My initial dissertation research, titled The Everyday and Its Afterlife: Interactions with Spirits in North Indian Hill Stations investigated the social lives of ghosts (bhūt-pret) in the North Indian hill station of Shimla. In contemporary India, engagements with a variety of spiritual beings are both a central part of everyday practices and carry potent social and political weight. Operating on the borderline between idiosyncratic experience and orthodox religiosity, between individuals and communities, these experiences can be contentious and reveal important dimensions of moral experience. However after four months of ethnographic fieldwork supported by a Wenner-Gren and an AIIS Junior Fellowship, my research was interrupted by the COVID-19 pandemic and after much consideration I decided to pause this project as of November 2020 and pivot to a more feasible project in order to cope with the new global limitations.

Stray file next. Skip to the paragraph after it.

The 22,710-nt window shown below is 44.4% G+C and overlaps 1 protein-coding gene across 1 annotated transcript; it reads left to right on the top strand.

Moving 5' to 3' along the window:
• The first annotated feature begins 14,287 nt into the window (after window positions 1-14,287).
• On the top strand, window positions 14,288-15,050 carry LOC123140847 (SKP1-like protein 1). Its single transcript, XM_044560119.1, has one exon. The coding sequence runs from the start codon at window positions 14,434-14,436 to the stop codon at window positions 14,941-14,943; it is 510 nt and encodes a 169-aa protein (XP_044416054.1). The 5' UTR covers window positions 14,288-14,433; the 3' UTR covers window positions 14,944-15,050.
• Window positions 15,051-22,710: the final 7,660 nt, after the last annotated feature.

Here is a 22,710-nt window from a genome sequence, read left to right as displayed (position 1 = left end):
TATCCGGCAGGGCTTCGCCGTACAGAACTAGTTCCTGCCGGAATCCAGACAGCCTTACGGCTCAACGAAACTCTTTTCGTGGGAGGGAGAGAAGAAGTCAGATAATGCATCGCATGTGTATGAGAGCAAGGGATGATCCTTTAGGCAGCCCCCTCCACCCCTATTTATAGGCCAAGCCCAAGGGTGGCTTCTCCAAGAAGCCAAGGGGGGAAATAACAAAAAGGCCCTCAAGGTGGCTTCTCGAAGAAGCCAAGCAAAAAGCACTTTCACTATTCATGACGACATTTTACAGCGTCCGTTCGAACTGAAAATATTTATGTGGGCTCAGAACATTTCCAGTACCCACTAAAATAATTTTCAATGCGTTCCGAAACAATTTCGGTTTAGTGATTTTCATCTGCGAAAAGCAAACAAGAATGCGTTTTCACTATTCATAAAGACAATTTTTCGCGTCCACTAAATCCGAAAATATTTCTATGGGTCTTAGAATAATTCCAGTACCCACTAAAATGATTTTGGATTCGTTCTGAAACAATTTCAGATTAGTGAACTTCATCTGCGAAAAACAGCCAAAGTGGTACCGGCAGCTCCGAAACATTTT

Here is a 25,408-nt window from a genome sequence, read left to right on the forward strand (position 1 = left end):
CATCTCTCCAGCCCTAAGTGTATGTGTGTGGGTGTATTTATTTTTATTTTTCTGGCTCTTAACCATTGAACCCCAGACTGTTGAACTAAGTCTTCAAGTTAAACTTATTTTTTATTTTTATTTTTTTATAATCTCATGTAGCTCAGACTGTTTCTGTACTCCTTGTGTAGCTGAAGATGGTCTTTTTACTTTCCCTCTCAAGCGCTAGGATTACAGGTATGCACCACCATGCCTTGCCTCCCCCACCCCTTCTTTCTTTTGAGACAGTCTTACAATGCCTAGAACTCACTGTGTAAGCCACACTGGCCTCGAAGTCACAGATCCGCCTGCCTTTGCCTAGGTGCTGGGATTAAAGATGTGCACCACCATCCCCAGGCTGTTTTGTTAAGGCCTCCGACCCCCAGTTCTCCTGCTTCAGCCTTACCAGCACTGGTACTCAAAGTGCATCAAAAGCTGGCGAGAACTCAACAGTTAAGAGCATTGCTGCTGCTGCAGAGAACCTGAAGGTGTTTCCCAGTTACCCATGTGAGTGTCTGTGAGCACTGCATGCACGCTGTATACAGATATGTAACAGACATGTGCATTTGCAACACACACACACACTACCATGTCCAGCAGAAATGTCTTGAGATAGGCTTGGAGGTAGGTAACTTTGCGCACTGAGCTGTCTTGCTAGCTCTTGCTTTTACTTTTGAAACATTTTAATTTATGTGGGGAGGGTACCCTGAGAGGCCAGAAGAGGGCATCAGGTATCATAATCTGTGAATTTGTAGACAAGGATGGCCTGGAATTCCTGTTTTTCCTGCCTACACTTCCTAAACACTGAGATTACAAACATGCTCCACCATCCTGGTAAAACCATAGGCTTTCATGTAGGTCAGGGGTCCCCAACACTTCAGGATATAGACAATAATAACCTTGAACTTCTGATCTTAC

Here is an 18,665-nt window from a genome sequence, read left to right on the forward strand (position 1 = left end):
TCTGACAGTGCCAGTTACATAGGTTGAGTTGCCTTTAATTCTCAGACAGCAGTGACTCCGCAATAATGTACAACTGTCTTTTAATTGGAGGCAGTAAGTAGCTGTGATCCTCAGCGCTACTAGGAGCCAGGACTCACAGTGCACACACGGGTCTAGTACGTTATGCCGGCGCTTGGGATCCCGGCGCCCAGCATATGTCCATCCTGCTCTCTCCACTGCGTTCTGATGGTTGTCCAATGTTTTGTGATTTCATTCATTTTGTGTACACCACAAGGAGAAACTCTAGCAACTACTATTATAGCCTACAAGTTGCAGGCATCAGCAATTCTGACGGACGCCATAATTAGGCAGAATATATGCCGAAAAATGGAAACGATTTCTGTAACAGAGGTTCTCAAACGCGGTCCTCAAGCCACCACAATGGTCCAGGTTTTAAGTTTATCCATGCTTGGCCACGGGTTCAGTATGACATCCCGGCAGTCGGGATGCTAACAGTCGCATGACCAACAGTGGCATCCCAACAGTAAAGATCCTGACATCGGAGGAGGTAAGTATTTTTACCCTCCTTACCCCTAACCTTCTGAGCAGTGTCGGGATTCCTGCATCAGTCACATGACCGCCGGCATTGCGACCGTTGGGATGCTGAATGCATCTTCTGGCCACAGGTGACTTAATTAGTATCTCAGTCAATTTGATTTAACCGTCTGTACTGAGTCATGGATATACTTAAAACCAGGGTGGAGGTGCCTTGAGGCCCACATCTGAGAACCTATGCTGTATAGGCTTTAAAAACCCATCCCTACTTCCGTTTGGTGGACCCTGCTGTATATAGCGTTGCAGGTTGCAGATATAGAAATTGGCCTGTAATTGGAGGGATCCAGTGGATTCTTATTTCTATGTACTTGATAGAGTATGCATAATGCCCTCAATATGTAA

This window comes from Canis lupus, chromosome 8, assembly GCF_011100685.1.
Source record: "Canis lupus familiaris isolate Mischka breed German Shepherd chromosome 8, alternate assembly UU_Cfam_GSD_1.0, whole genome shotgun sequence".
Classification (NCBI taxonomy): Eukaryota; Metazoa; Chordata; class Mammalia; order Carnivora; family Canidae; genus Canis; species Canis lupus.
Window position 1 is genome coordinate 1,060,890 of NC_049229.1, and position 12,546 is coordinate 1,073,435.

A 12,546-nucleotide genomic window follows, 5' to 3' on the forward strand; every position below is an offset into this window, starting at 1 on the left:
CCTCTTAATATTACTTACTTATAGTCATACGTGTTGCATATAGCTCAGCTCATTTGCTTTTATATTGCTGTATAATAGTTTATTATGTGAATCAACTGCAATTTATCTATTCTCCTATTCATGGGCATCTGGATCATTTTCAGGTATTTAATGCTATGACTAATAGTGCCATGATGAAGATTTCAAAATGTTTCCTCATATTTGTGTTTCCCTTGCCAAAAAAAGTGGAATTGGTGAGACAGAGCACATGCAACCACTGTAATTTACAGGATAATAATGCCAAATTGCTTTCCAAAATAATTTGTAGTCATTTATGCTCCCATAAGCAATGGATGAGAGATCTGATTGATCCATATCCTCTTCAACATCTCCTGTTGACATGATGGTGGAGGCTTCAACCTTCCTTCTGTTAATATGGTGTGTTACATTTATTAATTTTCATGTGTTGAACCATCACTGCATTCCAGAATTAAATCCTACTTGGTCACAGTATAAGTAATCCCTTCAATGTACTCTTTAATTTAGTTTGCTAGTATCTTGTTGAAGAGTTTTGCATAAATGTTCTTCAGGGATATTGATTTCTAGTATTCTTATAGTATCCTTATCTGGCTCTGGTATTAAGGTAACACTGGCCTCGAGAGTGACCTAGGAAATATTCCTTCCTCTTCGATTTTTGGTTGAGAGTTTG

Drawing on my initial fieldwork experience and foundational interests on the relationship between enchantment and modernity, temporality, uncertainty, and the circulation of ideas around spirituality and the supernatural between India and the West, I formulated a comparative study on the digital practices of tarot readers in two trend-setting global cities: Los Angeles and Mumbai. During a tarot reading, readers help clients negotiate their deepest anxieties, hopes, and sense of agency over their own future through the interaction. I have found that readings can reveal different cultural orientations towards the future as well as the specific moral investments of practitioners and their social contexts.
Fields of Study:
- South Asia and the US
- enchantment and modernity
- history, memory, and haunting
- divination and futurity
- digital ethnography